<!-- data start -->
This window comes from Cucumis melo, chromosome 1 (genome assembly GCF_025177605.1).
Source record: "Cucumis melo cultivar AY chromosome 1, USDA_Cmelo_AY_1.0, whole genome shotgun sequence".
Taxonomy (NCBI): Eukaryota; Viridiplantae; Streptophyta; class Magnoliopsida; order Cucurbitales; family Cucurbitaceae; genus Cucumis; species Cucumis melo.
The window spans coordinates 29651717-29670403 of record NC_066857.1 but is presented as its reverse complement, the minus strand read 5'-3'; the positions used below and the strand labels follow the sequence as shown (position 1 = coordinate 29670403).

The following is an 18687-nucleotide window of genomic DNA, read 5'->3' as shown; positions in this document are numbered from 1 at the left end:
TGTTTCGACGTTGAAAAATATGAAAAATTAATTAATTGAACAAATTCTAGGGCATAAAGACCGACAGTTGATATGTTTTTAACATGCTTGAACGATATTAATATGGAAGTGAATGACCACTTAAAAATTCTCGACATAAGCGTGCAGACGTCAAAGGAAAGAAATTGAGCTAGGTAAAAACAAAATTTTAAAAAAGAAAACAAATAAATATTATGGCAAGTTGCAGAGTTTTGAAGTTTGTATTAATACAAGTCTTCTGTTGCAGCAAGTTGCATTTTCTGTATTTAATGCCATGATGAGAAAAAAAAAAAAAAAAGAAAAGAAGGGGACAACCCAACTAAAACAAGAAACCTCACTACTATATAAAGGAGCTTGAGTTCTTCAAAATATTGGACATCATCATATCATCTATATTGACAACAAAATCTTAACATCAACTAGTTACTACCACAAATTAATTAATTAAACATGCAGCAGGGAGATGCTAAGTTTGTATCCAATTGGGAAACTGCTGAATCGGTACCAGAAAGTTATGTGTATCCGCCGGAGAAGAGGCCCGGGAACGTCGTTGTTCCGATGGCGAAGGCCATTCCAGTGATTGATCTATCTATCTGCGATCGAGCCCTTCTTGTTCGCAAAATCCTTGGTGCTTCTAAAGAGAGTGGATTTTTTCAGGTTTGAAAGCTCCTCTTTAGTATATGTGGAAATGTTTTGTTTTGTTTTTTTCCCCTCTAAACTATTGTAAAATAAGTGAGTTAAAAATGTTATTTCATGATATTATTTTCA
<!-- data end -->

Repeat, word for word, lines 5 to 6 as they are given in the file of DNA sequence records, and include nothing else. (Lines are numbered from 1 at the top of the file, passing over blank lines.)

The following is an 18687-nucleotide window of genomic DNA, read 5'->3' as shown; positions in this document are numbered from 1 at the left end:
TGTTTCGACGTTGAAAAATATGAAAAATTAATTAATTGAACAAATTCTAGGGCATAAAGACCGACAGTTGATATGTTTTTAACATGCTTGAACGATATTAATATGGAAGTGAATGACCACTTAAAAATTCTCGACATAAGCGTGCAGACGTCAAAGGAAAGAAATTGAGCTAGGTAAAAACAAAATTTTAAAAAAGAAAACAAATAAATATTATGGCAAGTTGCAGAGTTTTGAAGTTTGTATTAATACAAGTCTTCTGTTGCAGCAAGTTGCATTTTCTGTATTTAATGCCATGATGAGAAAAAAAAAAAAAAAAGAAAAGAAGGGGACAACCCAACTAAAACAAGAAACCTCACTACTATATAAAGGAGCTTGAGTTCTTCAAAATATTGGACATCATCATATCATCTATATTGACAACAAAATCTTAACATCAACTAGTTACTACCACAAATTAATTAATTAAACATGCAGCAGGGAGATGCTAAGTTTGTATCCAATTGGGAAACTGCTGAATCGGTACCAGAAAGTTATGTGTATCCGCCGGAGAAGAGGCCCGGGAACGTCGTTGTTCCGATGGCGAAGGCCATTCCAGTGATTGATCTATCTATCTGCGATCGAGCCCTTCTTGTTCGCAAAATCCTTGGTGCTTCTAAAGAGAGTGGATTTTTTCAGGTTTGAAAGCTCCTCTTTAGTATATGTGGAAATGTTTTGTTTTGTTTTTTTCCCCTCTAAACTATTGTAAAATAAGTGAGTTAAAAATGTTATTTCATGATATTATTTTCA